In contrast to hedonia, the Stoic approach is known as eudaimonia, which might be defined as a life devoted to our greatest potential in service of our highest ideals. Stoicism is characterized by the principles of naturalism and moralism—changing the things we can to make life better while also accepting the things we can’t change. (The “Serenity Prayer” is very Stoic.) “Don’t demand that things happen as you wish,” Epictetus wrote in The Enchiridion, “but wish that they happen as they do happen, and you will go on well.”
Moralism is the principle that moral virtue is to be defined and followed for its own sake. “Tell yourself, first of all, what kind of man you want to be,” Epictetus wrote in his Discourses, “and then go ahead with what you are doing.” In other words, create a code of virtuous conduct for yourself and live by it, with no loopholes for convenience.
Epicureans and Stoics are encouraged to focus their attention on different aspects of life—and death. Epicurus’s philosophy suggested that we should think intently about happiness, while for Stoics, the paradox of happiness is that to attain it, we must forget about it; with luck, happiness will come as we pursue life’s purpose. Meanwhile, Epicurus encourages us to disregard death while we are alive, and Epictetus insists that we confront it and ponder it regularly, much like the maranasati meditation in Buddhism, in which monks contemplate their own deaths and stages of decay.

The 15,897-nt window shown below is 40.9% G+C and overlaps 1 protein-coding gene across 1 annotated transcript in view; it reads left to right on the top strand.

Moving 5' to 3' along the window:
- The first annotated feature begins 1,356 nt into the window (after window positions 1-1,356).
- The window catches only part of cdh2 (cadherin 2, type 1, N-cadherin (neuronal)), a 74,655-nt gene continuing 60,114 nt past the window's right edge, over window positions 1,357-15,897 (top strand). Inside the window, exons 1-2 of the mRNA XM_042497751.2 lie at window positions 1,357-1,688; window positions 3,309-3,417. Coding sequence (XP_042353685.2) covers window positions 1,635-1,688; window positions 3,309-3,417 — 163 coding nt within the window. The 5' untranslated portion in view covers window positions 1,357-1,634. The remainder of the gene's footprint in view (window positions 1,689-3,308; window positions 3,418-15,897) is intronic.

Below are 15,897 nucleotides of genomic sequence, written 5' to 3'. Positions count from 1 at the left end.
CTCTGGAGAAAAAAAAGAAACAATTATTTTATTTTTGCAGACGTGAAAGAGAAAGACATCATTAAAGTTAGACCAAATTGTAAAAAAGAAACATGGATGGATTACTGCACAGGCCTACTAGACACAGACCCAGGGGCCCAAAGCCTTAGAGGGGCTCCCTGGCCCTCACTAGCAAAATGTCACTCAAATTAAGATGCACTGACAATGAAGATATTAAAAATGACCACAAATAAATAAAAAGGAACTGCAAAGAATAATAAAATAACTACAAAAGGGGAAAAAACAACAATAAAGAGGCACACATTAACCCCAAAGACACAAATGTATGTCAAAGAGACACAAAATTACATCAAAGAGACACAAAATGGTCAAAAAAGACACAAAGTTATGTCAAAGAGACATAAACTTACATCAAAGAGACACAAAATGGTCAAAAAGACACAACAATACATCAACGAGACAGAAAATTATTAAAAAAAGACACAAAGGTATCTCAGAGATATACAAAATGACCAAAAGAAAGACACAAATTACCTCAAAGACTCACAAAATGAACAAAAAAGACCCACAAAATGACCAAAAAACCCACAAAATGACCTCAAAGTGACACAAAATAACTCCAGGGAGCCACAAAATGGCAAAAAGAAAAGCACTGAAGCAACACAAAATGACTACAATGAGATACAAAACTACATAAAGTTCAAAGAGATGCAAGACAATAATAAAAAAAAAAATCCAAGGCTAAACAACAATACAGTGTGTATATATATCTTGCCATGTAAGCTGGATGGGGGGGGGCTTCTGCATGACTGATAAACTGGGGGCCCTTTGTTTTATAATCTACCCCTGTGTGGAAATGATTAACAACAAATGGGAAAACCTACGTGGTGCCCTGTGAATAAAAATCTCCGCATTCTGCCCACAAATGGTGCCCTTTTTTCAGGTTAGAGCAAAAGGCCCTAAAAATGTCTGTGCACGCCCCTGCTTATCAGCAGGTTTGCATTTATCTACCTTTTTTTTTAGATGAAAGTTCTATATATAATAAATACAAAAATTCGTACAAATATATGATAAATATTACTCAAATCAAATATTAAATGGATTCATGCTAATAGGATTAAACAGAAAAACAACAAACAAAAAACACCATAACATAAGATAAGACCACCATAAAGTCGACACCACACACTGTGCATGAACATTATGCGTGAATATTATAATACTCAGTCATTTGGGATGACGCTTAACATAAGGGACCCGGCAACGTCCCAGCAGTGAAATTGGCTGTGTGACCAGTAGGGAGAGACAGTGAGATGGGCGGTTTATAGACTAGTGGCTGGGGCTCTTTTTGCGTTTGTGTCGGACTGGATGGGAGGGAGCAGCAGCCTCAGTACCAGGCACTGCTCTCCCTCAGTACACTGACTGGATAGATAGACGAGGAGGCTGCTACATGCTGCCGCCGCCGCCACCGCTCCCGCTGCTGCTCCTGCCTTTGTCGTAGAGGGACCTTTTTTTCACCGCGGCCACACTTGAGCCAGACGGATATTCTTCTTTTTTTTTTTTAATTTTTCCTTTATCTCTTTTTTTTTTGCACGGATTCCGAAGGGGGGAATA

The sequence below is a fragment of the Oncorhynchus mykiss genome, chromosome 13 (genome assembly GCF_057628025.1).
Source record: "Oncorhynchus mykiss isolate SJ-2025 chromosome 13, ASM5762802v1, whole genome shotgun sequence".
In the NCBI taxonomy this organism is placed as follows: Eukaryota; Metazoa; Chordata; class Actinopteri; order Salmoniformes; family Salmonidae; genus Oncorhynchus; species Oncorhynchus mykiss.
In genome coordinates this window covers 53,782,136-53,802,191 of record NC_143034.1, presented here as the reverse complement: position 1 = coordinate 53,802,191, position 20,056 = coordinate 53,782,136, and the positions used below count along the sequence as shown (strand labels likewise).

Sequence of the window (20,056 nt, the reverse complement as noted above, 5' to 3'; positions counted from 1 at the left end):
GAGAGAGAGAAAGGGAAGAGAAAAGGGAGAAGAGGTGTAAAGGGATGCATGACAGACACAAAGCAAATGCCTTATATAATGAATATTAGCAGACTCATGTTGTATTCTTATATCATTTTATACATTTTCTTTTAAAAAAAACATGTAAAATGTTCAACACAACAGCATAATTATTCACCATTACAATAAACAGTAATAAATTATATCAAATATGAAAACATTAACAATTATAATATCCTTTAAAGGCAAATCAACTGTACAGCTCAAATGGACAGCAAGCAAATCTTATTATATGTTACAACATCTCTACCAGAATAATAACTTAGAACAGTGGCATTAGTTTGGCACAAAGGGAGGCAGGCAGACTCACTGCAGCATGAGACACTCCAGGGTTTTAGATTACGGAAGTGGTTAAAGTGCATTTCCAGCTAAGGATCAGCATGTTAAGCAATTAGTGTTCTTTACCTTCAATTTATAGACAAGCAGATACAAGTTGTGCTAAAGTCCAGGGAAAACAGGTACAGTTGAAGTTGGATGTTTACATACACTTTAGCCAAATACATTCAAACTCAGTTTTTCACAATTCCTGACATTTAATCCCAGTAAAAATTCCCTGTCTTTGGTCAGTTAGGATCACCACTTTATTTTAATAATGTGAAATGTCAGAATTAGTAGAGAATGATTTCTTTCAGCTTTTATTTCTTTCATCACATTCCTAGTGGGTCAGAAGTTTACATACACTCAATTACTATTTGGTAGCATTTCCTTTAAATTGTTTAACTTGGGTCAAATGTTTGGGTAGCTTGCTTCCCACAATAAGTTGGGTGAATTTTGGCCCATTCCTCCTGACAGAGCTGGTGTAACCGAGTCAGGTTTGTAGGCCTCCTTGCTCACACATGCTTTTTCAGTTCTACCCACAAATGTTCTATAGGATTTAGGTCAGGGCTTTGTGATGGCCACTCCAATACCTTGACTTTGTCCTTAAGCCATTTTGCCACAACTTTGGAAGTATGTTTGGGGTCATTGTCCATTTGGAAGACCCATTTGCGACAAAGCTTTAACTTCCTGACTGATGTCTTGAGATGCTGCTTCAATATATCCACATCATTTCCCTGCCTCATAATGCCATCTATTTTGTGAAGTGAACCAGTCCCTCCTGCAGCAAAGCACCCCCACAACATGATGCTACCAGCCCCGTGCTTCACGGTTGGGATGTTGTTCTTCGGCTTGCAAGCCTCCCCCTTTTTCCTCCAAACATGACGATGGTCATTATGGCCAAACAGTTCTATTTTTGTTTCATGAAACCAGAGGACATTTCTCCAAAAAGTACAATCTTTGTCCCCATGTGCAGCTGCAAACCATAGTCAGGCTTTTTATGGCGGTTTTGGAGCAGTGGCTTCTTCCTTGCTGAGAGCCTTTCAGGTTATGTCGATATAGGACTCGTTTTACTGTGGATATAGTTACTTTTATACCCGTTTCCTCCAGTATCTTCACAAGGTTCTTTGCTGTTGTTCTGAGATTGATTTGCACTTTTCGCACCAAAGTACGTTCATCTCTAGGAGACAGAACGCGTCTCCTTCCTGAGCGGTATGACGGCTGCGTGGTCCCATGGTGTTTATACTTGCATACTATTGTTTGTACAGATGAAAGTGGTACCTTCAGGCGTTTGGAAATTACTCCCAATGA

No research to date asks why some people are naturally more Epicurean and others more Stoic. No doubt there is a genetic component, given the large percentage of personality that sits encoded somewhere in our DNA. But nurture likely also plays a role: In one study, a scholar found that parents who modeled and endorsed eudaimonia had kids who engaged in eudaimonic pursuits. Meanwhile, parents who role-modeled hedonia had kids who grew up to derive pleasure primarily from this model. The implication is pretty clear: If you want children who principally pursue duty and honor, do so yourself. If instead you strive to achieve happiness by minimizing pain, your kids probably will too.
People have argued for centuries about which approach is better for happiness, but they largely talk past one another. In truth, each pursues different aspects of happiness: Epicurus’s style brings pleasure and enjoyment; Epictetus’s method delivers meaning and purpose. As happiness scholars note, a good blend of these things is likeliest to deliver a truly happy life. Too much of one—a life of trivial enjoyment or one of grim determination—will not produce a life well lived, as most of us see it.
The big question is, therefore, how people can manufacture a good blend in their lives between the two approaches. Here are three ideas.